Radio Frequency Interference
No alarm or setup on critical frequencies in the range from 26 to 950 Megahertz at 50 v/m.
(RFI) Immunity:
UL Listing UL268 & UL268A, ULC Listing, MSFM Permit #1943, NY City MEA Acceptance
#MEA274-93-E, CSFM #7260-1062:106, FM Job #0X2A9.AY, and CE.
D306 Remote Indicator Plate. This standard accessory provides a status monitor of the condition of the beam
smoke detector and allow for a calibration voltage measurement to determine if the detector is within the calibration
range. The D306 may be mounted to a standard single gang box.
D307 Remote Test/Indicator Plate. This optional accessory provides a status monitor of the condition of the beam
smoke detector and allow for a calibration voltage measurement to determine if the detector is within the calibration
range. Remote test and detector reset can also be performed from the plate using a keylock switch. The D307 may
be mounted to a standard double Wiremold box.
D309 Alignment Strobe. This optional accessory provides a visual indication to assist on the alignment of the D296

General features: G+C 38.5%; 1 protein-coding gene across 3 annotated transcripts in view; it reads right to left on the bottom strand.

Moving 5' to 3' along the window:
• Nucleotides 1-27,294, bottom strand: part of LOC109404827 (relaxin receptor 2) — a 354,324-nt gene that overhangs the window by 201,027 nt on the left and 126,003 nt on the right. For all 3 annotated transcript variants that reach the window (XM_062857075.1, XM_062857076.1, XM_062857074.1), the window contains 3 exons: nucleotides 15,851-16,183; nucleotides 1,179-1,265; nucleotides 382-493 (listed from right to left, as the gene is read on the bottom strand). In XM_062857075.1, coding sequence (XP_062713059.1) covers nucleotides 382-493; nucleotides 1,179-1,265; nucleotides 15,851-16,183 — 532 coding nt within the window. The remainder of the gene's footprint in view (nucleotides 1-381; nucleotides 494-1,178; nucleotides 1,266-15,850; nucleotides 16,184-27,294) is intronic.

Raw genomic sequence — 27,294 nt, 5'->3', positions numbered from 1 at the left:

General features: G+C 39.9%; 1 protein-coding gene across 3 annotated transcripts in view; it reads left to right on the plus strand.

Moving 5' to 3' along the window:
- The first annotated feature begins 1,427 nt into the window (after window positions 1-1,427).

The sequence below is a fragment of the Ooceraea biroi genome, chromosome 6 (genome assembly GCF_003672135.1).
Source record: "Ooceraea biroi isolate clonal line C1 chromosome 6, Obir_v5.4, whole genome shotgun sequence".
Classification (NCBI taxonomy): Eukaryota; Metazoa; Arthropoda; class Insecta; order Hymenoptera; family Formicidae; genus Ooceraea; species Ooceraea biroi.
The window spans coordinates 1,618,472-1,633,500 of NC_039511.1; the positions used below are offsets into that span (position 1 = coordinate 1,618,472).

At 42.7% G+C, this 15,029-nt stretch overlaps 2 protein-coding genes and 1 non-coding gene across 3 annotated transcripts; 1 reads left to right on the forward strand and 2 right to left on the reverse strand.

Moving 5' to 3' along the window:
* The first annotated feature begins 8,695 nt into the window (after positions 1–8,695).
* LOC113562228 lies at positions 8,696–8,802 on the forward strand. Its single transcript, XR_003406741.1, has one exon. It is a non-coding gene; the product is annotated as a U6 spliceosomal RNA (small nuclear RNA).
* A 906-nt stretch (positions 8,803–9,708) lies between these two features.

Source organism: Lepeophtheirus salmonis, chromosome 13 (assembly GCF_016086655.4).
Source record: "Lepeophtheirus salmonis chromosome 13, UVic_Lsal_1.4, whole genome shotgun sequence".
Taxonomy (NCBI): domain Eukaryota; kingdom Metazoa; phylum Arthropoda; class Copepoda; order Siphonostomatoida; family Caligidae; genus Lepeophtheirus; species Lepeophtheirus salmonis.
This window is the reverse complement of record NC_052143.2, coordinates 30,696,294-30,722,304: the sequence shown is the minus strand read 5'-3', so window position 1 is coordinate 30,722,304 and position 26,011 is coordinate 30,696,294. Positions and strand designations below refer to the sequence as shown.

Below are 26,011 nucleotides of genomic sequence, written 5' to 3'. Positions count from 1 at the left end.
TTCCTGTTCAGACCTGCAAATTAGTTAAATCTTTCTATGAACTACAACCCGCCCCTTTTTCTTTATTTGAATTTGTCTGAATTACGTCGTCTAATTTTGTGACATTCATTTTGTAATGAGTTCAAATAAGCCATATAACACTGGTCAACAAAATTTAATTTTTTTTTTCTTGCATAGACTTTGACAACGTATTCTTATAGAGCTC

transmitter and receiver.
D1005 Test Cord. This optional accessory provides an electrical connection to the D296 receiver to assist in the
alignment of the receiver and transmitter.
D308 Field Test Kit. This optional accessory allows testing the calibration of the D296 Series Beam Smoke
Detectors by providing a calibrated amount of obscuration between the transmitter and receiver.
D296/D297 Series Application Guide
The D296 Series Projected Beam Smoke Detectors are primarily used to provide for smoke detection in large areas with open or
high ceilings.
The D296 Series Detectors have a coverage range of up to 350 ft (106 m). On a smooth flat ceiling, the beams may be placed up to
60 ft (18 m) apart. That means that one D296 can replace up to 24 spot smoke detectors with a 30 ft (9.1 m) spacing.
Beams are permitted to be installed vertically or at any angle needed to afford protection of the hazard involved (for example, vertical
beams through the open shaft area of a stairwell where there is a clear vertical space inside the handrails).
The following should be considered before installing beam smoke detectors:
• Will there be a clear line of sight between the transmitter and receiver at all times?
• Is it likely that objects such as signs or boxes might be placed in the beam path in the future, or will moving objects such as
traveling cranes or forklift trucks enter the beam path?